Secondary Logo

Institutional members access full text with Ovid®

Clinical Effects of Using HEXORR (Hand Exoskeleton Rehabilitation Robot) for Movement Therapy in Stroke Rehabilitation

Godfrey, Sasha Blue PhD; Holley, Rahsaan J. OTR/L; Lum, Peter S. PhD

American Journal of Physical Medicine & Rehabilitation: November 2013 - Volume 92 - Issue 11 - p 947–958
doi: 10.1097/PHM.0b013e31829e7a07
Original Research Articles
Buy

Objective The goals of this pilot study were to quantify the clinical benefits of using the Hand Exoskeleton Rehabilitation Robot for hand rehabilitation after stroke and to determine the population best served by this intervention.

Design Nine subjects with chronic stroke (one excluded from analysis) completed 18 sessions of training with the Hand Exoskeleton Rehabilitation Robot and a preevaluation, a postevaluation, and a 90-day clinical evaluation.

Results Overall, the subjects improved in both range of motion and clinical measures. Compared with the preevaluation, the subjects showed significant improvements in range of motion, grip strength, and the hand component of the Fugl-Meyer (mean changes, 6.60 degrees, 8.84 percentage points, and 1.86 points, respectively). A subgroup of six subjects exhibited lower tone and received a higher dosage of training. These subjects had significant gains in grip strength, the hand component of the Fugl-Meyer, and the Action Research Arm Test (mean changes, 8.42 percentage points, 2.17 points, and 2.33 points, respectively).

Conclusions Future work is needed to better manage higher levels of hypertonia and provide more support to subjects with higher impairment levels; however, the current results support further study into the Hand Exoskeleton Rehabilitation Robot treatment.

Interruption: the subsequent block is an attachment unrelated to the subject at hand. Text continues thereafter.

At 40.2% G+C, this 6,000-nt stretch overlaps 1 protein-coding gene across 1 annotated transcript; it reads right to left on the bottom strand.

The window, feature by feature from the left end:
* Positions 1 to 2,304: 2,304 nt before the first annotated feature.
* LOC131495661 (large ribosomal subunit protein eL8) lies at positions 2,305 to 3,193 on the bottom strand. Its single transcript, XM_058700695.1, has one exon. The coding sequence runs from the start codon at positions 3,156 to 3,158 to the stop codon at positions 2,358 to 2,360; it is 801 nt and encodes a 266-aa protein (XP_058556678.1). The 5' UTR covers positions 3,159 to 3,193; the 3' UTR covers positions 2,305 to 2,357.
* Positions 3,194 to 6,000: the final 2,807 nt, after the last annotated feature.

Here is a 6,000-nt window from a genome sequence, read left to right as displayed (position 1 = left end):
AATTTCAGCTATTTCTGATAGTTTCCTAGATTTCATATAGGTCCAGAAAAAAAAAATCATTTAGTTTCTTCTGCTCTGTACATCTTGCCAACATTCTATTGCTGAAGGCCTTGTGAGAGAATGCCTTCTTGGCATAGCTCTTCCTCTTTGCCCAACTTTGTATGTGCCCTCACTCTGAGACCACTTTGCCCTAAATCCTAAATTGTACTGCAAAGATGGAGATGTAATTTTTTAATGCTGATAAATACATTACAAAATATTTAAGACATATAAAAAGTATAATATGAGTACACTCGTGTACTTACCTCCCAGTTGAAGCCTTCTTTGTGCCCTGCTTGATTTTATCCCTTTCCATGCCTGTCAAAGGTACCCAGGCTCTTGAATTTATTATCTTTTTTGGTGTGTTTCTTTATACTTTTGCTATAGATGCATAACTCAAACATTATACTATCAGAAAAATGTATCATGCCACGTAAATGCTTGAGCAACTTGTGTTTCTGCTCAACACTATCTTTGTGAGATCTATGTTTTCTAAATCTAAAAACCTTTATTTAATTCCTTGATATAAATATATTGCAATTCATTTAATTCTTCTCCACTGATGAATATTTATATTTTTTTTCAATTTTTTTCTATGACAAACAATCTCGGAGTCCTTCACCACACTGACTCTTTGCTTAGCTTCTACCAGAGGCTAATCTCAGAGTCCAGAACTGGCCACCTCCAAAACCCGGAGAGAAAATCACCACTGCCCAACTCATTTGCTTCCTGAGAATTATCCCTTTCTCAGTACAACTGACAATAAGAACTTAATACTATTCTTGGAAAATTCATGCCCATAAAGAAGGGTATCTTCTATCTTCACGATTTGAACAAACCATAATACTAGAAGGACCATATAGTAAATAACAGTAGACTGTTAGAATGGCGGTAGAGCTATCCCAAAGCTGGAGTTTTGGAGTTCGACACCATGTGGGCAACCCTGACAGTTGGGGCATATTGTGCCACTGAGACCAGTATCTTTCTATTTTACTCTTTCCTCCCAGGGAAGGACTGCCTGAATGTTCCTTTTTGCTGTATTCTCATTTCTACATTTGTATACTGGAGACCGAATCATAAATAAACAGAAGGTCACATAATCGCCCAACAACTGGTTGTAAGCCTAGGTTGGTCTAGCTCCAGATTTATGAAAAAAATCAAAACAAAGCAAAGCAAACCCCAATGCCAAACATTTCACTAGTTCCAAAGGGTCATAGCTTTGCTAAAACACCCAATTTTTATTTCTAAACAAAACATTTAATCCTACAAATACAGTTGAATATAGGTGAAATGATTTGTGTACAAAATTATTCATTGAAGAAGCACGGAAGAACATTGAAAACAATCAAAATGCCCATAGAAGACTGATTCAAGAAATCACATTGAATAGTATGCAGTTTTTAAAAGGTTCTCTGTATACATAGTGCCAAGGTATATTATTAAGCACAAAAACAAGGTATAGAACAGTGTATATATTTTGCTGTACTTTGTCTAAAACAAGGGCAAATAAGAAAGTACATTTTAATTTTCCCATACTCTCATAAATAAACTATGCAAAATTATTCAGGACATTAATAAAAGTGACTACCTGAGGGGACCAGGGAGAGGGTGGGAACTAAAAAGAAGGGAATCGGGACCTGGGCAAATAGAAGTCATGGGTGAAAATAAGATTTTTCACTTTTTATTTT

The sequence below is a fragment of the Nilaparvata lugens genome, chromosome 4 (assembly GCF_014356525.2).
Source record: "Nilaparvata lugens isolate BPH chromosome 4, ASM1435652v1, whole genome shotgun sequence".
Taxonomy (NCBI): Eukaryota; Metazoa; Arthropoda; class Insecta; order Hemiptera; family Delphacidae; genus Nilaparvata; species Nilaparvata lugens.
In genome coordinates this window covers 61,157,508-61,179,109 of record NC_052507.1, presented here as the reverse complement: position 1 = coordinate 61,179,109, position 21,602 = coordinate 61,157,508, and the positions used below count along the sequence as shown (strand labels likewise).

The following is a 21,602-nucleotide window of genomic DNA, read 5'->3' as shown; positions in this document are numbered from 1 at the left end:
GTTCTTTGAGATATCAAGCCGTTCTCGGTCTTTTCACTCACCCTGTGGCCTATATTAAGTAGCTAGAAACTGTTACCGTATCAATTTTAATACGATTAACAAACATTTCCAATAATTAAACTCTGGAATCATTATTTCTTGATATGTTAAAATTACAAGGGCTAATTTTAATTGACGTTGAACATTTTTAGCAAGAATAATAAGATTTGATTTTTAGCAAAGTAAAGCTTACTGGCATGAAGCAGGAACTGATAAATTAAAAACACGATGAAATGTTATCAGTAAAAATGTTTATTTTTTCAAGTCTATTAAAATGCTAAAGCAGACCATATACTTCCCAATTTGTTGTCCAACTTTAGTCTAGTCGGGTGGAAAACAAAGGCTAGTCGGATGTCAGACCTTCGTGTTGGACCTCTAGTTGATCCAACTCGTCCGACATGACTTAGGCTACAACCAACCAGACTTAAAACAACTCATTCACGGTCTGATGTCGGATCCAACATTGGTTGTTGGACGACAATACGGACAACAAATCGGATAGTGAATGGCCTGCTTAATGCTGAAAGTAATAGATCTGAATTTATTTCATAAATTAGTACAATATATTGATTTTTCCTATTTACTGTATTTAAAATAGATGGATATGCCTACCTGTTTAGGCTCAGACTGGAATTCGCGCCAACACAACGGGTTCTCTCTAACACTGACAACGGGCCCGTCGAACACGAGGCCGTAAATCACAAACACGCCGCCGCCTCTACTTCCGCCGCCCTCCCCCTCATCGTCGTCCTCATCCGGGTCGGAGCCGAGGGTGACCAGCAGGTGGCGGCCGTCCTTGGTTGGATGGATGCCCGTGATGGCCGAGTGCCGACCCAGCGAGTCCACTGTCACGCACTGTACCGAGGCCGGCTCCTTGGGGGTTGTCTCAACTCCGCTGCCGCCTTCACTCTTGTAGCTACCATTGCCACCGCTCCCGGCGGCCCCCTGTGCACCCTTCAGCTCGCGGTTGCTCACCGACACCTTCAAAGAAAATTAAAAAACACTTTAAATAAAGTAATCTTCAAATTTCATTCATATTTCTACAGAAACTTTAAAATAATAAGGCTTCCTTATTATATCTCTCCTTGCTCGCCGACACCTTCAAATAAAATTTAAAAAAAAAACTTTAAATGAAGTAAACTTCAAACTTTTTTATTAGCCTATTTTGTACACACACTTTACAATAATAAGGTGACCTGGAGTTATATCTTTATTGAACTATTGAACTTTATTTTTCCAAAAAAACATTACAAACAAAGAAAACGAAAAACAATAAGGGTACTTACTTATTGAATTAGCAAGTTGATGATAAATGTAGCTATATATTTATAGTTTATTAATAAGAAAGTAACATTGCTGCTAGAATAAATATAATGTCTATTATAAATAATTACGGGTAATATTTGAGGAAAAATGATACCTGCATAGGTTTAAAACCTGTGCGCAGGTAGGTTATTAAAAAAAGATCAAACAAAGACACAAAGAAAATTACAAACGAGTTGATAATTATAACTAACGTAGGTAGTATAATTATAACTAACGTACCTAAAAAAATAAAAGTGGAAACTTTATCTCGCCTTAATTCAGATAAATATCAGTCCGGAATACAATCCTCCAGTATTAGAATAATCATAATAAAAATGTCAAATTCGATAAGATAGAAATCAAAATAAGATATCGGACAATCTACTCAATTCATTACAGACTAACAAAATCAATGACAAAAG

From the Department of Biomedical Engineering, Catholic University of America, Washington, DC (SBG, PSL); Research Division, National Rehabilitation Hospital, Washington, DC (RJH, PSL); and Department of Advanced Robotics, Istituto Italiano di Tecnologia, Genoa, Italy (SBG).

All correspondence and requests for reprints should be addressed to Peter Lum, PhD, Biomedical Engineering, The Catholic University of America, Pangborn Hall, Room 131, 620 Michigan Ave NE, Washington, DC 20064.

Funded by the United States Army Medical Research and Materiel Command (W81XWH-05-1-0160) and the Alfred P. Sloan Minority Ph.D. Program.

Presented in part at the Engineering in Medicine and Biology Conference 2010 and at the first author’s dissertation.

Financial disclosure statements have been obtained, and no conflicts of interest have been reported by the authors or by any individuals in control of the content of this article.

© 2013 by Lippincott Williams & Wilkins